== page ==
For companies aiming to be more than a one-trick pony and build a lasting, trusted presence, Lieberman outlines a simple structure to organize design and content management:
Marketing like “the year you’re in” means lassoing your brand identity. That doesn’t mean every single word or design has to look like repetitive sweater sets at a country club. Rather, we need a controlled handle on the bigger picture (step one above should help you gain an eagle-eye view of assets).
All too often, once-mighty brands try to do too much at once and spiral out of control. There’s a difference between orchestrating bracket or target-market outreach that appeals to multiple demographics and a split brand personality that alienates more people than it attracts.
What are some applicable methods to ensure you’re mastering this approach? Again, there’s no right answer, but analyzing the trials and tribulations of other brands reveals a few pitfalls. Think Sears: Once upon a time, Sears, Roebuck & Company was one of the most profitable and trusted brands in in the U.S. Since its IPO in 1906, it’s risen to become a household name and a trusted source of appliances, furnishings, and clothing. This Goliath that was once the largest retailer in the free world now laments more than 30 straight quarters of revenue decline, with a recent quarterly loss of more than 580 million dollars. Wall Street 24/7 now predicts Sears will be headed for extinction within the next year.
Naturally, there are multiple mitigating factors in such a great demise. Some can be more strongly pinpointed than others; many involve content and design. Mismatched content brackets and poorly executed design had a swift hand in Sears’ decline, according to Forbes. Aside from over-diversifying investments in the late 1980s (which further split the potential convergence of many demographics), Sears divorced leadership in its main divisions in 2006, causing each segment of the company to restructure independently without cohesive content and design.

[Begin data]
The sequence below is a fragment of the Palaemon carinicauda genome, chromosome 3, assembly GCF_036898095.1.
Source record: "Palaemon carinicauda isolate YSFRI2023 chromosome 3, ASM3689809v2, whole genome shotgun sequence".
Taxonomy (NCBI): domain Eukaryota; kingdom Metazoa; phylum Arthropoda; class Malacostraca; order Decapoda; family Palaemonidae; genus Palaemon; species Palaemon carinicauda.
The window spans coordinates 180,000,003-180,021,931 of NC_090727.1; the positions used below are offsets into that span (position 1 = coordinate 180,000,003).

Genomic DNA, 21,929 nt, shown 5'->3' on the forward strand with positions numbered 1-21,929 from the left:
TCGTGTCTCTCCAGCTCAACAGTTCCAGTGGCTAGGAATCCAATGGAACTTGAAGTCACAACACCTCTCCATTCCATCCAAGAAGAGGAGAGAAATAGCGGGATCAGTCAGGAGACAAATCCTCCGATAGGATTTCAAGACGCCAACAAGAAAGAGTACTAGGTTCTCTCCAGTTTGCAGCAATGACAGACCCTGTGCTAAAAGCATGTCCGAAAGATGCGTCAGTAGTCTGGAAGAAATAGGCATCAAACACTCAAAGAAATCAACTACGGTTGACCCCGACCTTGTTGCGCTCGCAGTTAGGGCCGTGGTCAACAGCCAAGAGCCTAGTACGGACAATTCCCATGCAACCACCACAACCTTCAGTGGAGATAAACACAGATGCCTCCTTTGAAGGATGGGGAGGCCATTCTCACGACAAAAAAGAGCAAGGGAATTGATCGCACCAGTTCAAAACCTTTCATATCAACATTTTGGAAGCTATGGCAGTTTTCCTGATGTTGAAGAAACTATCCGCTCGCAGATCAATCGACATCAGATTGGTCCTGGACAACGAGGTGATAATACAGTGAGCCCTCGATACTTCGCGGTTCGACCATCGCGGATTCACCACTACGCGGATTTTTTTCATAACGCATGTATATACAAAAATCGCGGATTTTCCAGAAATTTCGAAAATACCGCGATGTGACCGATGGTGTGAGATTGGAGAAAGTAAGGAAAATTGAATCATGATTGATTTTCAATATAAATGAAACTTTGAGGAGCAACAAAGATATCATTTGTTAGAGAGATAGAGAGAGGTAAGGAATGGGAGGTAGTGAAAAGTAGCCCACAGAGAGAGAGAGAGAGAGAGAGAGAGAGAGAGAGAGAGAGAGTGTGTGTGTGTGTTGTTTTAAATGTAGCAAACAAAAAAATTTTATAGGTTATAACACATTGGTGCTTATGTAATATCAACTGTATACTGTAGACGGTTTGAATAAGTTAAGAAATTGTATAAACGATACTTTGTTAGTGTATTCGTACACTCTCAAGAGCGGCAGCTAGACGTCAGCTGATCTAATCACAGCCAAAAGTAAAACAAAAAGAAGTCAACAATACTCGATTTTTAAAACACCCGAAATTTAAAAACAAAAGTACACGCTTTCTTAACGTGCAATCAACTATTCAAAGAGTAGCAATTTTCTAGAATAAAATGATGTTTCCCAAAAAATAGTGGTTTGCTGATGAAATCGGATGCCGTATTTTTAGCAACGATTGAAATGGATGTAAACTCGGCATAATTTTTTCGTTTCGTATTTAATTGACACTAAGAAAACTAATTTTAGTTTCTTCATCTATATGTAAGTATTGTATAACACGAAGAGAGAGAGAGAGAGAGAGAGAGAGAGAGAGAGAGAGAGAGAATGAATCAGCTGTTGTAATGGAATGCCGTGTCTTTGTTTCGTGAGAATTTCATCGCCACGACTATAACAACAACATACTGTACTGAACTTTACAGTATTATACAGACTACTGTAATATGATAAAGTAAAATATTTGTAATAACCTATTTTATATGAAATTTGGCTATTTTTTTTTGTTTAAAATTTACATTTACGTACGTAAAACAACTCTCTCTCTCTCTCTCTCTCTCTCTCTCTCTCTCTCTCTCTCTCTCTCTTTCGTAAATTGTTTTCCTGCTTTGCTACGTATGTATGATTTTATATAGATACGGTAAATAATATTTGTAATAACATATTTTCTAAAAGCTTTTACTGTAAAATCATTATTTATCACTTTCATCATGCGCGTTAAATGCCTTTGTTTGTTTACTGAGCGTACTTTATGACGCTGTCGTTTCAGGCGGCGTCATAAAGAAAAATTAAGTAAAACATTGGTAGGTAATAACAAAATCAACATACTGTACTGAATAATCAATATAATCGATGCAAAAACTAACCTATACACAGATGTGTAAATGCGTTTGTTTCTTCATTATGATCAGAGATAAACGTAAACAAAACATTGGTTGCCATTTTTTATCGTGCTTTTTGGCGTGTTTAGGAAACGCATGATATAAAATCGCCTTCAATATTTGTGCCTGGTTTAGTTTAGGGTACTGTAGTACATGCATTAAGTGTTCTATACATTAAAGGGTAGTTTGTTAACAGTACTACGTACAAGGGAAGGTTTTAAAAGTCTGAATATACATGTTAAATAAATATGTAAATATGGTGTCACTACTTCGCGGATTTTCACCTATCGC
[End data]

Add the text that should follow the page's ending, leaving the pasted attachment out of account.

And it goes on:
The Appliance sector tried to compete with Home Depot, while their Household and Apparel sections each tried to out-pace retailers like Wal-Mart and Target. Each segment branched their own content messaging and design strategy, which inevitably led to “a brand divided being unable to expand or stand.” The website became a mess; national ad campaigns and content marketing initiatives devolved into a confusing blur. Even now, Sears’ waning homepage doesn’t visually or contextually target or stand apart from competitors.
How does this relate to other marketing initiatives and merging content and design? While the impending demise of a giant like Sears may have complicated, nuanced reasons for decline, they clearly failed to follow these simple tips to match content and design:
While there are innumerable clips, statistics, and sound bytes being slung toward marketing executives from every angle, they’re often more reliant on “flash” than function. These “tips” try harder to catch your eye than provide sound advice. It takes more than one technique to tame, maximize, and conquer your ROI desires—and it all starts with the ability to co-saddle content and design.